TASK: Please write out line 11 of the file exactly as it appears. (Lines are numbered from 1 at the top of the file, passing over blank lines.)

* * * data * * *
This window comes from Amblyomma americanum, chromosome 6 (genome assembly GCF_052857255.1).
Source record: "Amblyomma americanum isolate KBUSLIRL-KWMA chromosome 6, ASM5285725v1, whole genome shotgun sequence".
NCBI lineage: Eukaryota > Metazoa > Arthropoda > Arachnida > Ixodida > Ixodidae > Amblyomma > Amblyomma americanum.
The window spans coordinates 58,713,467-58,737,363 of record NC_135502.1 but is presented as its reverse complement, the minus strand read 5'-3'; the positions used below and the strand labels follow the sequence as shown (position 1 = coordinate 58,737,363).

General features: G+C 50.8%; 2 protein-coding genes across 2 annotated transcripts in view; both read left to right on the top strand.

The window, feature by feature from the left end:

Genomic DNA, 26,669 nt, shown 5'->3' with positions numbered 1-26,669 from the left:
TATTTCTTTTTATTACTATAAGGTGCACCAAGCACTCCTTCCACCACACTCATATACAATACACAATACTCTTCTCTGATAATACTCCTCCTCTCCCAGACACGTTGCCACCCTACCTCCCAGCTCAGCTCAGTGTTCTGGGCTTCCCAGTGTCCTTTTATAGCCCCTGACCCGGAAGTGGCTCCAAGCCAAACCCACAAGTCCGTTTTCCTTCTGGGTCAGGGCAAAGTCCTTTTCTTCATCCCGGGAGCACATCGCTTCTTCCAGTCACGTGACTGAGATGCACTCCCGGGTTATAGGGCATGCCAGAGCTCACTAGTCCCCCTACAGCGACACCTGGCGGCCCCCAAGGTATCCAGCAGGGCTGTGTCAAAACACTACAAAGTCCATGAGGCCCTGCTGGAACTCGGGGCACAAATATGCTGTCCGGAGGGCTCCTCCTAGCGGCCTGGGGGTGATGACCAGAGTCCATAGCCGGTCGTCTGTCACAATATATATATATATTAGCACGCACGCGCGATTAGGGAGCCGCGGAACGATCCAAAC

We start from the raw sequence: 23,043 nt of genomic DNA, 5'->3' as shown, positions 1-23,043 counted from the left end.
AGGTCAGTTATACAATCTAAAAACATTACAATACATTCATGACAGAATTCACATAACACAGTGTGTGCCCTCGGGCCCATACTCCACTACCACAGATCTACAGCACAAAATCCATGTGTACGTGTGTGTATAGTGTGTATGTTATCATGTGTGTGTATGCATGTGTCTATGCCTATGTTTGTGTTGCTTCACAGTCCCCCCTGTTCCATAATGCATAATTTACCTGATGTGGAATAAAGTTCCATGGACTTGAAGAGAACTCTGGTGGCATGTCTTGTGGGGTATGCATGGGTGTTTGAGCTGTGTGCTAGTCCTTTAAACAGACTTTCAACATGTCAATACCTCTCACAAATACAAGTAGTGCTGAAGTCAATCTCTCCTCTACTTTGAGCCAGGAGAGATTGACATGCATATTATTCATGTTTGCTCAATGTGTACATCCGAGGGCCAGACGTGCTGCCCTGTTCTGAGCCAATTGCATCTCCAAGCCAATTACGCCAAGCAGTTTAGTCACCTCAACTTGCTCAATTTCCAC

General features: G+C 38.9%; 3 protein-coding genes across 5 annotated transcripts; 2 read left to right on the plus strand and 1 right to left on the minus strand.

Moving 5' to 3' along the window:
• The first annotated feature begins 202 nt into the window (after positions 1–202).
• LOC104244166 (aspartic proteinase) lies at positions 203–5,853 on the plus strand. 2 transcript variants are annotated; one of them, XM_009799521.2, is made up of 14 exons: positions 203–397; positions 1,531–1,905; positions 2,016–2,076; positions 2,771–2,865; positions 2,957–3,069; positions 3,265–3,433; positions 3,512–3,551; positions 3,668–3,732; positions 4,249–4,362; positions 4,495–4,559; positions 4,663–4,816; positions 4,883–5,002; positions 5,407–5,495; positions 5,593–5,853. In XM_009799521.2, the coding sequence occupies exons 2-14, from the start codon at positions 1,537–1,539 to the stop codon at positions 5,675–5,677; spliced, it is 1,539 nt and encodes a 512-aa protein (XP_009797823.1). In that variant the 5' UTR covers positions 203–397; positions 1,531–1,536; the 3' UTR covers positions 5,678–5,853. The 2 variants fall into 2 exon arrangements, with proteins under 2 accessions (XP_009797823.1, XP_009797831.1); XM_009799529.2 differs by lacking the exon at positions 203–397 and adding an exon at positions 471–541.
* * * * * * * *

General features: G+C 38.9%; 3 protein-coding genes across 5 annotated transcripts; 2 read left to right on the plus strand and 1 right to left on the minus strand.